Monday, March 24, 2014

Discipline And The Love Languages


The word discipline comes from a Greek word, which means ‘to train’. Discipline and punishment are not synonymous. Punishment is but one form of discipline and one that, if a child’s love tank is full, is seldom required. Discipline is a type of love and the more a child feels loved, the easier he is to train.
First, it’s important to understand that children love in a self-oriented fashion, meaning they know what they need to feel loved, but they don’t know, or necessarily care, what others need. They also test our love continuously with their behavior. To discipline a child with love, one needs to figure out what the child needs when he misbehaves as opposed to trying to correct the behavior. The latter often leads to thoughtless punishment.
A child who misbehaves has a need for something. Knowing his primary love language allows you to know how to address his need, whatever it may be. The first and most common cause of misbehavior is an empty love tank. The second is physical pain or discomfort of some kind, which could include hunger, thirst, tiredness, or feeling unwell.
If a child feels remorse for something he’s done, there’s no need to proceed any further, other than to discuss it and then forgive him. Punishing a child for something he already feels guilty about hinders his ability to develop a good conscience and produces anger and resentment.
Here are 5 methods that can be used to effectively discipline with love. Notice that two of these are positive methods of discipline, two are negative and one is neutral. Always use these methods in order and stop when the desired effect has occurred.
1. Make a Request. This sends 3 important, nonverbal messages to the child:
  • That you respect his feelings;
  • That you realize he has a brain and is able to form opinions; and
  • That you expect him to take responsibility for his own behavior.
2. Issue a command when making a request fails. Issuing commands are more effective when used infrequently and not as the main method of controlling behavior.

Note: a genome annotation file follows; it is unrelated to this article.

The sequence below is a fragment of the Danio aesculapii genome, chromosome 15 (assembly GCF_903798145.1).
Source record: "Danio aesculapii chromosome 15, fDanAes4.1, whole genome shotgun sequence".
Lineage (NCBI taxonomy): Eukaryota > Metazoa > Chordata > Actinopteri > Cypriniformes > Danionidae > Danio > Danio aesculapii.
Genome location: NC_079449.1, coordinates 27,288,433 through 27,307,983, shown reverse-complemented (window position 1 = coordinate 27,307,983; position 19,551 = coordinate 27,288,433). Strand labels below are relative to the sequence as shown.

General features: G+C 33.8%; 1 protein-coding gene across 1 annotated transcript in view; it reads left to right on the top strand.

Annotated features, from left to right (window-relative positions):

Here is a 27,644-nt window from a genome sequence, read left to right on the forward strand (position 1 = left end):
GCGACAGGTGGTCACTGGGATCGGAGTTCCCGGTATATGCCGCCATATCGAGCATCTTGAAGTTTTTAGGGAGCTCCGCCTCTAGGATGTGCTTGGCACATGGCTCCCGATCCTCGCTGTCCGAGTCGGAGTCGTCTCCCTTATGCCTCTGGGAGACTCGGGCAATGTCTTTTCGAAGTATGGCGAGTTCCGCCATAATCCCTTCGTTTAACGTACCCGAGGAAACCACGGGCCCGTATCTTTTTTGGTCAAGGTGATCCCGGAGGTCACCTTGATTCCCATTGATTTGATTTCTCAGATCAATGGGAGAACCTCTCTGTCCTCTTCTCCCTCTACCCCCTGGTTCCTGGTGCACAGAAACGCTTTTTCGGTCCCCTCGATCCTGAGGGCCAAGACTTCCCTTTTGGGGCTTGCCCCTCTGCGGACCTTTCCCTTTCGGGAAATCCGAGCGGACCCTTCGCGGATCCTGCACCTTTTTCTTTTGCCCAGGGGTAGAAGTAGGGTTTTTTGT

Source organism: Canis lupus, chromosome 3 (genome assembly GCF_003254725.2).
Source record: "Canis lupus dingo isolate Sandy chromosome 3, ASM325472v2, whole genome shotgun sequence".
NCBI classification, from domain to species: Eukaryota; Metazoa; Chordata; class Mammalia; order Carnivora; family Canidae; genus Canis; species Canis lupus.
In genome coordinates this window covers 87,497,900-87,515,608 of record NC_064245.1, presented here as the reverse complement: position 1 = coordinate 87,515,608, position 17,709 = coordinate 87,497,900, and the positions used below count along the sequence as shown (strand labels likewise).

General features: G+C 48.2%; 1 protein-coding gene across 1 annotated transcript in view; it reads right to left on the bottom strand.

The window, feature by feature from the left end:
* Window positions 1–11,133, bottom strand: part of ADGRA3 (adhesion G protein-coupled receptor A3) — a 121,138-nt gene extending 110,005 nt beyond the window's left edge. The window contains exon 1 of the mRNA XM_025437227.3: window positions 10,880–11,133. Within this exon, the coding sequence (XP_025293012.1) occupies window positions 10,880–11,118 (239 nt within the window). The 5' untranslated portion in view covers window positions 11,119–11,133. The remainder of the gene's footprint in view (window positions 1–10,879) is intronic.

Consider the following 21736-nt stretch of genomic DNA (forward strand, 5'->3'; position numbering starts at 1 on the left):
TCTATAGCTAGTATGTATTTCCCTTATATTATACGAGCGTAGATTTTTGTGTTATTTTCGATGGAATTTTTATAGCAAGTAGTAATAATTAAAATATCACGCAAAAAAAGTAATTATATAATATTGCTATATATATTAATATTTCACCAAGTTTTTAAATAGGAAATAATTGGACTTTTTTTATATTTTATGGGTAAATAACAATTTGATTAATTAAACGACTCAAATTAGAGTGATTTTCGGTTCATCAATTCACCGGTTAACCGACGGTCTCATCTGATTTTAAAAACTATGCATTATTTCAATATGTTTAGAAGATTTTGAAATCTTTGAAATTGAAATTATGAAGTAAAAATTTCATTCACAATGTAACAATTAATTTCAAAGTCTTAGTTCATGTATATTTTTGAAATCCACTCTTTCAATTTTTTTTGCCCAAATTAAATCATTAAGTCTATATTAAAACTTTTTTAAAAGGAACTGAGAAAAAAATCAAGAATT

3. Gentle physical manipulation is especially effective with young children who often do things that are not necessarily wrong but not to your preference. For example, be careful not to confuse ‘negativism’ with defiance. When a 2-year-old says “No!” he is demonstrating a normal stage of development, where he begins to separate psychologically from his parents. If you make a request and he says “No”, move to a command. If he still says “No”, you might be inclined to punish him, but instead gently guide him to what you need him to do. If he resists, it’s defiance, so act accordingly. But, most often the child will just go along with your gentle physical manipulation. He was just practicing his independence.
4. Punishment is the most negative way of training a child, and the most difficult for the following reasons:
  • The punishment must fit the crime since children have such a strong sense of fairness;
  • The punishment has to be appropriate for each particular child;
  • Punishment is often administered inconsistently according to the punisher’s mood at the time. When you’re feeling good, you tend to be more lenient than when you’ve had a bad day; and
  • Punishment when used as a primary means of discipline provokes needless anger, and causes the child to develop passive-aggressive attitudes and behaviors.
If you have to punish the child, give her a conscious expression of love in her primary language before and after administering the punishment.
5. If the child shows no remorse for his behavior, the next step would beBehavior Modification. It utilizes three components:
  • Positive reinforcement (giving a reward for good behavior);
  • Negative reinforcement (taking something away); and
  • Punishment (ie. removing the child/isolation).
Behavior modification is best used only for recurring specific problems for which a child shows no remorse. Overuse causes a feeling of being unloved because behavior modification is completely based on conditions. This results in a ‘I have to give to get’ attitude and teaches the child how to manipulate authority figures.

In order to respect a child’s love language and discipline (train) with love, do not select their love language as a method of discipline. For instance, if you use condemning words with a child whose love language is words of affirmation, your words will communicate not only that you are displeased with the behavior, but also that you do not love the child. If the love language is quality time, do not use isolation as a form of punishment. If it’s physical touch, don’t withhold hugs or respond in a physically negative way. Imagine what a spanking would say to this child! Understanding the child’s primary love language allows you to discipline with love and makes any discipline one has to do far more effective.
Source: The Five Love Languages for Children by Gary Chapman and Ross Campbell. ISBN 1-881273-65-2.

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